As we read Paul's account we cannot but be struck by the way he describes everything as happening "in the Lord." This phrase itself is of course common in Paul's writings, but it is repeated with special frequency: three times in these twelve mundane verses. Everything that happens here is done in the Lord. Everything these Christians undertake reflects the union which believers enjoy with Christ, the mysterious and intimate fellowship which animates life day by day. In describing everything as happening in the Lord, Paul draws our attention both to the benefits bestowed upon us as we enjoy this communion with Christ and to the appropriate response on our part as we live out of this relationship.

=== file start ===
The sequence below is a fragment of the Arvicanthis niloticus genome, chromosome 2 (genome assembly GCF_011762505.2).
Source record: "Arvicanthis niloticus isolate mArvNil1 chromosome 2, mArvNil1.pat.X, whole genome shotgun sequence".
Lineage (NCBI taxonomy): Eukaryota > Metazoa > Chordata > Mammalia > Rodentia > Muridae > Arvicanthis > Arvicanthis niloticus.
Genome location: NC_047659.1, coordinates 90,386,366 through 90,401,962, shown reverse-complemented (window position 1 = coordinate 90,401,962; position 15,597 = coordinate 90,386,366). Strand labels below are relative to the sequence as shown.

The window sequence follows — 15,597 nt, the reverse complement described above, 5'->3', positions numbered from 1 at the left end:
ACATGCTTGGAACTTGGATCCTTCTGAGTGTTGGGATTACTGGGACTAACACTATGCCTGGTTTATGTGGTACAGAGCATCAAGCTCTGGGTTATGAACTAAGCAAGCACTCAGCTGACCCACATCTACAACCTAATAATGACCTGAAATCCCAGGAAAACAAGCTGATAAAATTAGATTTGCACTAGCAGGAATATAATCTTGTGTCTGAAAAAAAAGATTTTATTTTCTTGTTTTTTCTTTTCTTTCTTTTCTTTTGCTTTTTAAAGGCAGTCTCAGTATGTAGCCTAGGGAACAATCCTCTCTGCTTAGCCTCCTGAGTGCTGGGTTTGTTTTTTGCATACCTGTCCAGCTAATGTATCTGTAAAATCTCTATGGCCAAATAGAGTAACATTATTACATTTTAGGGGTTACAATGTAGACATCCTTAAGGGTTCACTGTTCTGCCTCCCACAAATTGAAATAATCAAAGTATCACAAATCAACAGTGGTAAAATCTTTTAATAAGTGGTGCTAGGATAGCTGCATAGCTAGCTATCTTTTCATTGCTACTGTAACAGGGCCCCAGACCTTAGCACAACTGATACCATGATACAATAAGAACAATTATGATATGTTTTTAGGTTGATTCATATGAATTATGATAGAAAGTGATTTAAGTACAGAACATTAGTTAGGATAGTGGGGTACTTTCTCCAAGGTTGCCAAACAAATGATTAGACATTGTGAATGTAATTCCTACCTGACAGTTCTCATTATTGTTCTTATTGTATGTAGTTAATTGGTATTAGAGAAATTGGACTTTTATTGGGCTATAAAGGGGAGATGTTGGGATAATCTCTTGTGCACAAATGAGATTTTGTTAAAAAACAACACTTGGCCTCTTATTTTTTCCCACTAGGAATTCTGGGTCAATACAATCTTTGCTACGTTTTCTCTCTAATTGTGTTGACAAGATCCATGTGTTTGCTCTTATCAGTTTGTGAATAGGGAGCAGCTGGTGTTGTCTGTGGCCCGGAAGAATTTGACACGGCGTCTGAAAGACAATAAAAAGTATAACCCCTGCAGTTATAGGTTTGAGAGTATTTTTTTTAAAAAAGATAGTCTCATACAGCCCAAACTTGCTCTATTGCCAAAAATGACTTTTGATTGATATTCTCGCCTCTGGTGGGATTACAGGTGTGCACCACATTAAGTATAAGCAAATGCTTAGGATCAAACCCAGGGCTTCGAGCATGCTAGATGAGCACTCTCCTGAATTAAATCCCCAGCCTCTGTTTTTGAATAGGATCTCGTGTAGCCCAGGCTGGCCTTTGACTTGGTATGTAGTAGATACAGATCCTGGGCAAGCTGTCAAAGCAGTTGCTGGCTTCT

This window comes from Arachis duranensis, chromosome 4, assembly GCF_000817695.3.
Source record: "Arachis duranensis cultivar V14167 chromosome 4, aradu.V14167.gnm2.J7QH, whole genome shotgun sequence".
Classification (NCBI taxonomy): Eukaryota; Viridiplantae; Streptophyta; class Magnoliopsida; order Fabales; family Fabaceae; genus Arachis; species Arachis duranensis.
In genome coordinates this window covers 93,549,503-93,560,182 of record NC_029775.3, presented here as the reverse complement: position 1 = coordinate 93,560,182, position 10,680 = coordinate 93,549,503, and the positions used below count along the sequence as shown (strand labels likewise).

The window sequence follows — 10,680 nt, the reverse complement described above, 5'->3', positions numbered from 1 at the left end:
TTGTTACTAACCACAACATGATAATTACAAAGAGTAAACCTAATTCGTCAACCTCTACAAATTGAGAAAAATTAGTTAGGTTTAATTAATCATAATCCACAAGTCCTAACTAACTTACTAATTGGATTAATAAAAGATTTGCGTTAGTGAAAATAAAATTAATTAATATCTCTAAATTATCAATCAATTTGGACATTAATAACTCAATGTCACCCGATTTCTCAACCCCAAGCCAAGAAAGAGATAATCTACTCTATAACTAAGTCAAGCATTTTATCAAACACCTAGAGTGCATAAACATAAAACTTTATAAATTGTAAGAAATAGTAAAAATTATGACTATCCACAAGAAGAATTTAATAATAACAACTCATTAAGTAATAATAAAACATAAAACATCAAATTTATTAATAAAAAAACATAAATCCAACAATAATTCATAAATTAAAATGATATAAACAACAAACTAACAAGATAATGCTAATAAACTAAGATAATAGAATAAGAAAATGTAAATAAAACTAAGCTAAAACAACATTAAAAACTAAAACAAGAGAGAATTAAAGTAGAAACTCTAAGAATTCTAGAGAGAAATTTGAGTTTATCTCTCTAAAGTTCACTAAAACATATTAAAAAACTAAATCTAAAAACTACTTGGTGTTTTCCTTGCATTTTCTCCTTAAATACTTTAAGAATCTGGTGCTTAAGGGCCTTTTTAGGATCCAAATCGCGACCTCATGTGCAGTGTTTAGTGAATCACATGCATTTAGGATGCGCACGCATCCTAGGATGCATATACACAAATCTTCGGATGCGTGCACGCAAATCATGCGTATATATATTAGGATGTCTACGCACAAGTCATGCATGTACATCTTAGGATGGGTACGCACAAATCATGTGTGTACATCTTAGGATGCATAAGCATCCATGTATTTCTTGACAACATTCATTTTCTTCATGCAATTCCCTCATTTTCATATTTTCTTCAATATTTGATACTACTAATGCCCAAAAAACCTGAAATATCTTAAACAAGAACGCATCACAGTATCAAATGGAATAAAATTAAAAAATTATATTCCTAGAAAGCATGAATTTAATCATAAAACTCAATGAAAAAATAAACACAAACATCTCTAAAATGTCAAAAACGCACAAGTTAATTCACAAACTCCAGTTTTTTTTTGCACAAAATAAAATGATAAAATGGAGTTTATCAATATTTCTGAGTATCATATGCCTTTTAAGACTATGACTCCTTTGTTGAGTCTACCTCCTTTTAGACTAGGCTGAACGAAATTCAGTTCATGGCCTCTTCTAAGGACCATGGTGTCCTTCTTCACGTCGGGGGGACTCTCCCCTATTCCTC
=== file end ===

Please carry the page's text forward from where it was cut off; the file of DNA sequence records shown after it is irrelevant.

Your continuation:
Let us first focus upon what these concrete events reveal about the benefits which Christ lavishes upon us by means of our union with him. In order to properly appreciate this we must understand the special role which Paul plays as an apostle of Jesus Christ. As in so many of his epistles, the character of Paul's apostolic ministry plays a key role in the unfolding of Philippians. In the pericope just prior to the one we are now considering, Paul encouraged the Philippians to obedience and sanctification so that his labor would not be in vain. Paul clearly alludes to Isaiah 49:4 and the Servant Songs. What is remarkable is that here (as he does in several other places), he applies this prophecy, always attributed by the church to Christ, to his own ministry. No presumption has led him to do this, but a consciousness of the remarkable significance of his status as an apostle. The Servant Songs repeatedly foretell that the coming Messiah would be a light not for the Jews alone, but also for the Gentiles, that he would carry the gospel to the ends of the earth. In his earthly ministry Jesus never accomplished this for he never left the confines of Palestine. But in his wisdom Jesus accomplished this through his apostles, through Paul preeminently. Christ appointed Paul his representative, his agent, his spokesman. When he came bearing the light of the gospel, the Gentiles, those at the ends of the earth, were to receive him not simply as a man, not even simply as a minister of the word, but as—dare we say it—Christ himself. His words were Christ's. His sufferings for God's people resembled Christ's. He too was unimpressive in person yet powerful in word. His actions too were so exemplary that he could often encourage his readers to imitate him even as he imitated Christ. Paul could apply the Servant Songs to himself because he was the Servant—not Christ himself really, but Christ's appointed representative who carried his very authority. In Paul's apostolic ministry the worldwide vision of the Servant Songs marched on to fulfillment.